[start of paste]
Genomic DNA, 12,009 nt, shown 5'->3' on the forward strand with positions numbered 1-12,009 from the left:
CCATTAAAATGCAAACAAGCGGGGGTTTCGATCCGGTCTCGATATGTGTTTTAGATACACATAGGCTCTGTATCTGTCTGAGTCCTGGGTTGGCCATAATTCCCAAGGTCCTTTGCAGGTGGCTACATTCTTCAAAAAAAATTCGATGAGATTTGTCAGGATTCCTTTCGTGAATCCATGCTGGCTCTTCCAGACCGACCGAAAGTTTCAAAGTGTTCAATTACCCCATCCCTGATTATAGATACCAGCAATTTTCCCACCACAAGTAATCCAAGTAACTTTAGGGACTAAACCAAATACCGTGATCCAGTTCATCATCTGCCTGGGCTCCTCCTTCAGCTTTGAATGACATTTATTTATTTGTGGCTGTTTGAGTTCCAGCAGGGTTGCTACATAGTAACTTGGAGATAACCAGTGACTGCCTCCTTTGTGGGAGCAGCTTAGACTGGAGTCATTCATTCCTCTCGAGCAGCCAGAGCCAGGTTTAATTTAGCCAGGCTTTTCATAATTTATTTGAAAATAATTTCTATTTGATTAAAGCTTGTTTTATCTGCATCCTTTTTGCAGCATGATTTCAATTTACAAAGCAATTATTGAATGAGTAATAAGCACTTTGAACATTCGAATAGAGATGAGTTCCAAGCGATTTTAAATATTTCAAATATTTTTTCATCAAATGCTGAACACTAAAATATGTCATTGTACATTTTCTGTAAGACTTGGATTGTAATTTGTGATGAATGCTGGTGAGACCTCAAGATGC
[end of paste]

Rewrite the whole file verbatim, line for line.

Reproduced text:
Genomic DNA, 12,009 nt, shown 5'->3' on the forward strand with positions numbered 1-12,009 from the left:
CCATTAAAATGCAAACAAGCGGGGGTTTCGATCCGGTCTCGATATGTGTTTTAGATACACATAGGCTCTGTATCTGTCTGAGTCCTGGGTTGGCCATAATTCCCAAGGTCCTTTGCAGGTGGCTACATTCTTCAAAAAAAATTCGATGAGATTTGTCAGGATTCCTTTCGTGAATCCATGCTGGCTCTTCCAGACCGACCGAAAGTTTCAAAGTGTTCAATTACCCCATCCCTGATTATAGATACCAGCAATTTTCCCACCACAAGTAATCCAAGTAACTTTAGGGACTAAACCAAATACCGTGATCCAGTTCATCATCTGCCTGGGCTCCTCCTTCAGCTTTGAATGACATTTATTTATTTGTGGCTGTTTGAGTTCCAGCAGGGTTGCTACATAGTAACTTGGAGATAACCAGTGACTGCCTCCTTTGTGGGAGCAGCTTAGACTGGAGTCATTCATTCCTCTCGAGCAGCCAGAGCCAGGTTTAATTTAGCCAGGCTTTTCATAATTTATTTGAAAATAATTTCTATTTGATTAAAGCTTGTTTTATCTGCATCCTTTTTGCAGCATGATTTCAATTTACAAAGCAATTATTGAATGAGTAATAAGCACTTTGAACATTCGAATAGAGATGAGTTCCAAGCGATTTTAAATATTTCAAATATTTTTTCATCAAATGCTGAACACTAAAATATGTCATTGTACATTTTCTGTAAGACTTGGATTGTAATTTGTGATGAATGCTGGTGAGACCTCAAGATGC